Roman historian Pliny notes that slaves wearing asbestos cloth sicken and die. Describes the use of respirators made from animal bladders.
British factory safety inspectors express concern about the “evil effects” of asbestos dust.
British Parliamentary Commission confirms first cases of asbestos deaths in factories recommends better ventilation and other safety measures.
Royal Commission into working conditions in gold mines in Australia reveals widespread lung disease. Ventilation laws introduced.
Prudential Insurance Company in the US produces an actuarial study showing premature death in the asbestos industry. Other companies begin increasing premiums and refusing insurance.
First successful claim for compensation by a sick asbestos worker to the Massachusetts Industrial Accidents Board. Over the following three years several hundred further claims filed.
Asbestosis given its name
Johns Manvilled Corporation, the world’s largest asbestos mine/manufacturer served with 11 writs by asbestos victims. Claims settled out of court with secrecy order.

Metropolitan Life Insurance Company in the US finds that half the men working at John Manville plants for more than three years develop lung disease.

British Home Office Survey finds widespread asbestos disease in UK factories.
Inspector of Factories and Shops in Western Australia reports on the effect of asbestos dust on the lungs of workers in the James Hardie Factory in Perth.
Lang Hancock ‘discovers’ the Wittenoom blue asbestos (crocidolite) deposits and later begins pick and shovel mining.
CSR Limited send Senior Executive, MG King to the US, Canada, South Africa and Europe to study asbestos mining and manufacturing. It is the start of regular contact between CSR and John Manville, including further overseas trips between 1947 and 1952.

US adopt a “safe” dust limit of 176 particles of asbestos per cubic centimetre in the workplace.

German researchers identify six cancer deaths among asbestos textile works. Later animal studies confirm asbestos dust kills mice.

Western Australian Commissioner of Public Health and Chief Inspector of Factories find respiratory disorders among James Hardie workers.
Hancock begins mining at Wittenoom. Plant opens in 1943 and CSR takes over in 1948.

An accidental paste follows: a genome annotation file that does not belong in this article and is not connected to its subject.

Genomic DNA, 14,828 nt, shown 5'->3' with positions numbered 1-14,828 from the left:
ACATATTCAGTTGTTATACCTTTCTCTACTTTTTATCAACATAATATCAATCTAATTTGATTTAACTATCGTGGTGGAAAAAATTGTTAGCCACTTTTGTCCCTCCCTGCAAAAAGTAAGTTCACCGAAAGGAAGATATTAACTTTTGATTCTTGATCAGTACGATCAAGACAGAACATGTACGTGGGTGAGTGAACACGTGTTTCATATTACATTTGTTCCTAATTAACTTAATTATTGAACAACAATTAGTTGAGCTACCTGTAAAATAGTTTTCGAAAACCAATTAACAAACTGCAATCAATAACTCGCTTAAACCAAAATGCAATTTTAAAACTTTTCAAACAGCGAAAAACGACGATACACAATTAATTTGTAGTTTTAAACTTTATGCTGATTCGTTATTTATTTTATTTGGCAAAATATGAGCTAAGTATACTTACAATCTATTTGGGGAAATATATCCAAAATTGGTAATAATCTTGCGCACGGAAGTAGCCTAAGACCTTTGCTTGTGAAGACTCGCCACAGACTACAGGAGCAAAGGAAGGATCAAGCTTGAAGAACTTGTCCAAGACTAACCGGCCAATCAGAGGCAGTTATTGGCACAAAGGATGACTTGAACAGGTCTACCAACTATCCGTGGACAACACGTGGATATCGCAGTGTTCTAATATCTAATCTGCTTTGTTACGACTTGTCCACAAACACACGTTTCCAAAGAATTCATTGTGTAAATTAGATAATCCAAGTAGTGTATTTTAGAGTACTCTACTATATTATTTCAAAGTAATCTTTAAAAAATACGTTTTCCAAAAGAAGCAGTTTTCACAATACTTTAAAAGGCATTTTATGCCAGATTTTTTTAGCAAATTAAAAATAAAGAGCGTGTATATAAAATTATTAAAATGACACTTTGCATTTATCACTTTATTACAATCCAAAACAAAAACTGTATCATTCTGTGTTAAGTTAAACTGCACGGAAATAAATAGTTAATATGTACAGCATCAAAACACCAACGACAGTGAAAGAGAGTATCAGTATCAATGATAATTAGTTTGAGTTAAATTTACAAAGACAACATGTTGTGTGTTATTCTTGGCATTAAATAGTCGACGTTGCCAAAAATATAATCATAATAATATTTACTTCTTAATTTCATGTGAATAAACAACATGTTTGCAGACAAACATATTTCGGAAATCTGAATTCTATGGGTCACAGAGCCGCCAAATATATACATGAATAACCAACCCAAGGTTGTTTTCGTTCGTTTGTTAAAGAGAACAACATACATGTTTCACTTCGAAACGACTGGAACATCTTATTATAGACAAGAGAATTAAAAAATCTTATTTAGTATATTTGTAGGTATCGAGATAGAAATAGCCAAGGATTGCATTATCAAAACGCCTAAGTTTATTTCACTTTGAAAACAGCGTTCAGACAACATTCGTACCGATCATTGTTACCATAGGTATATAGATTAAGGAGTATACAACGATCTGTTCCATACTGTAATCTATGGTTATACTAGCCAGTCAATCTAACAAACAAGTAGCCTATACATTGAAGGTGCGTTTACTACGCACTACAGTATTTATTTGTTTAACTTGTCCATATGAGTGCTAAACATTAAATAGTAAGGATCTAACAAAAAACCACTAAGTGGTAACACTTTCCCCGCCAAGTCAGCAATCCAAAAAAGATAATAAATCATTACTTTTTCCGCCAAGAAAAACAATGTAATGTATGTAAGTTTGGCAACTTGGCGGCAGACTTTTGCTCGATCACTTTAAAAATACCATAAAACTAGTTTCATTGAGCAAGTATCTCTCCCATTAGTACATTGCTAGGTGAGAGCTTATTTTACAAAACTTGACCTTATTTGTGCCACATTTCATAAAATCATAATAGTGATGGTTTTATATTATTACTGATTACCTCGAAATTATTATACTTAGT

Sarnac Laboratory in New York confirms the link between asbestos and cancer. John Manville suppresses the report. A report on an asbestos mill at Zeehan in Tasmania (owned and operated by a CSR subsidiary) says that asbestos dust is a health hazard and discusses methods of eliminating it.
First warning of asbestos dust at Wittenoom – the WA Assistant State Mining Engineer reports on the danger of dust being generated. Mines inspector Adams reports on the “dust menace” at Witternoom amd discusses the need to reduce dust levels.
Known asbestos death toll reaches 235 in Britain, 16 in France and 30 in Italy.

Witternoom mine manager writes to head office about first known asbestosis case – a man named Digman

Mines Department Inspector Adams describes dust conditions at Wittenoom as “terrific”.

Dr Eric Saint tells Witternoom mine management that asbestos is extremely dangerous and that men exposed would contract chest disease inside six month. He writes to the Public Health Department in Perth that the mine will produce the greatest crop of asbestosis the world has ever seen.

Over the following three years, dust levels at the mine and mill are regularly monitored at six to eight times “safe levels”. Further warnings are given to mine management. No improvement in conditions is noted.

WA Commissioner for Public Health report to his Minister that “Asbestos dust, if inhaled, constitutes a very grave risk and is, if anything, worse than silicosis”.

State Mining Engineer reports insufficient attention to safety regulations and ventilation at Witternoom.

WA has adopted a “safe” dust limit of 176 particles per cubic centimetre, Witternoom readings continually off the scale at 1000 particles. Mines and Health Department take no action apart from issuing further warnings.

Commissioner for Public Health writes to the Under Secretary for Mines that “The hazard from asbestos is considerably greater than that from silica…we have reason to believe that attention to this aspect of mining operations at Witternoom has been inadequate in the past.”